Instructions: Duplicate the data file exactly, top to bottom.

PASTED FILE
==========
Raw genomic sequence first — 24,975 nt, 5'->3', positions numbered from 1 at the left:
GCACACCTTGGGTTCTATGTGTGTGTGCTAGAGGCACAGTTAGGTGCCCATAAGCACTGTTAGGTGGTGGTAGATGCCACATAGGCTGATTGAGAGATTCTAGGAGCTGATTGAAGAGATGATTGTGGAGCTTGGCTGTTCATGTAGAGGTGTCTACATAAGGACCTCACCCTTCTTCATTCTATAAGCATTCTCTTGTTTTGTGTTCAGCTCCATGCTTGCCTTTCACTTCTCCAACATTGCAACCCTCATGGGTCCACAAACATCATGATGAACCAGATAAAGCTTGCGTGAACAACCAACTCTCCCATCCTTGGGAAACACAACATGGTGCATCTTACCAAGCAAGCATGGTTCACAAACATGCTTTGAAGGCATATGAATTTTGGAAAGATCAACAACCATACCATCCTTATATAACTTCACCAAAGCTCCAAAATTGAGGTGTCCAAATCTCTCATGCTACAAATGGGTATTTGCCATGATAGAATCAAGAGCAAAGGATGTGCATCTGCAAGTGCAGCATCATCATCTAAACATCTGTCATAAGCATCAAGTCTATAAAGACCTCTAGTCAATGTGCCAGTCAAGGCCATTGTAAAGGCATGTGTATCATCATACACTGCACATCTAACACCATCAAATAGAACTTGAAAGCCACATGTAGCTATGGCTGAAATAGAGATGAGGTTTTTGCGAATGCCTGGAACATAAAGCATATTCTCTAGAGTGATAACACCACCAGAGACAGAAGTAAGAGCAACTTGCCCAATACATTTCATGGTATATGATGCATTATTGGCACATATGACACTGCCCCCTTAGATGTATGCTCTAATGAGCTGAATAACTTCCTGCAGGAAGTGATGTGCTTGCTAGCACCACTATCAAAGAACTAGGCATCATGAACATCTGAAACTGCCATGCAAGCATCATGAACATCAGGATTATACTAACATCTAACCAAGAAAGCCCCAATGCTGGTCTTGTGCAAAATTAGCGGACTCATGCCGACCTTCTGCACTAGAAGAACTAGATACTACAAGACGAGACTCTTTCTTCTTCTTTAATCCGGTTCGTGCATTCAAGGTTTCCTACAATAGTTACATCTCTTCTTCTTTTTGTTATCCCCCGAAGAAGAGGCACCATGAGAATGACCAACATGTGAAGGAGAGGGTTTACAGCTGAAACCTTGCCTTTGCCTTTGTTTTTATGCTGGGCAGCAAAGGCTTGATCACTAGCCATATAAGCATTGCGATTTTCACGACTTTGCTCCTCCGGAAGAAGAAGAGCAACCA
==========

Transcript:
Raw genomic sequence first — 24,975 nt, 5'->3', positions numbered from 1 at the left:
GCACACCTTGGGTTCTATGTGTGTGTGCTAGAGGCACAGTTAGGTGCCCATAAGCACTGTTAGGTGGTGGTAGATGCCACATAGGCTGATTGAGAGATTCTAGGAGCTGATTGAAGAGATGATTGTGGAGCTTGGCTGTTCATGTAGAGGTGTCTACATAAGGACCTCACCCTTCTTCATTCTATAAGCATTCTCTTGTTTTGTGTTCAGCTCCATGCTTGCCTTTCACTTCTCCAACATTGCAACCCTCATGGGTCCACAAACATCATGATGAACCAGATAAAGCTTGCGTGAACAACCAACTCTCCCATCCTTGGGAAACACAACATGGTGCATCTTACCAAGCAAGCATGGTTCACAAACATGCTTTGAAGGCATATGAATTTTGGAAAGATCAACAACCATACCATCCTTATATAACTTCACCAAAGCTCCAAAATTGAGGTGTCCAAATCTCTCATGCTACAAATGGGTATTTGCCATGATAGAATCAAGAGCAAAGGATGTGCATCTGCAAGTGCAGCATCATCATCTAAACATCTGTCATAAGCATCAAGTCTATAAAGACCTCTAGTCAATGTGCCAGTCAAGGCCATTGTAAAGGCATGTGTATCATCATACACTGCACATCTAACACCATCAAATAGAACTTGAAAGCCACATGTAGCTATGGCTGAAATAGAGATGAGGTTTTTGCGAATGCCTGGAACATAAAGCATATTCTCTAGAGTGATAACACCACCAGAGACAGAAGTAAGAGCAACTTGCCCAATACATTTCATGGTATATGATGCATTATTGGCACATATGACACTGCCCCCTTAGATGTATGCTCTAATGAGCTGAATAACTTCCTGCAGGAAGTGATGTGCTTGCTAGCACCACTATCAAAGAACTAGGCATCATGAACATCTGAAACTGCCATGCAAGCATCATGAACATCAGGATTATACTAACATCTAACCAAGAAAGCCCCAATGCTGGTCTTGTGCAAAATTAGCGGACTCATGCCGACCTTCTGCACTAGAAGAACTAGATACTACAAGACGAGACTCTTTCTTCTTCTTTAATCCGGTTCGTGCATTCAAGGTTTCCTACAATAGTTACATCTCTTCTTCTTTTTGTTATCCCCCGAAGAAGAGGCACCATGAGAATGACCAACATGTGAAGGAGAGGGTTTACAGCTGAAACCTTGCCTTTGCCTTTGTTTTTATGCTGGGCAGCAAAGGCTTGATCACTAGCCATATAAGCATTGCGATTTTCACGACTTTGCTCCTCCGGAAGAAGAAGAGCAACCA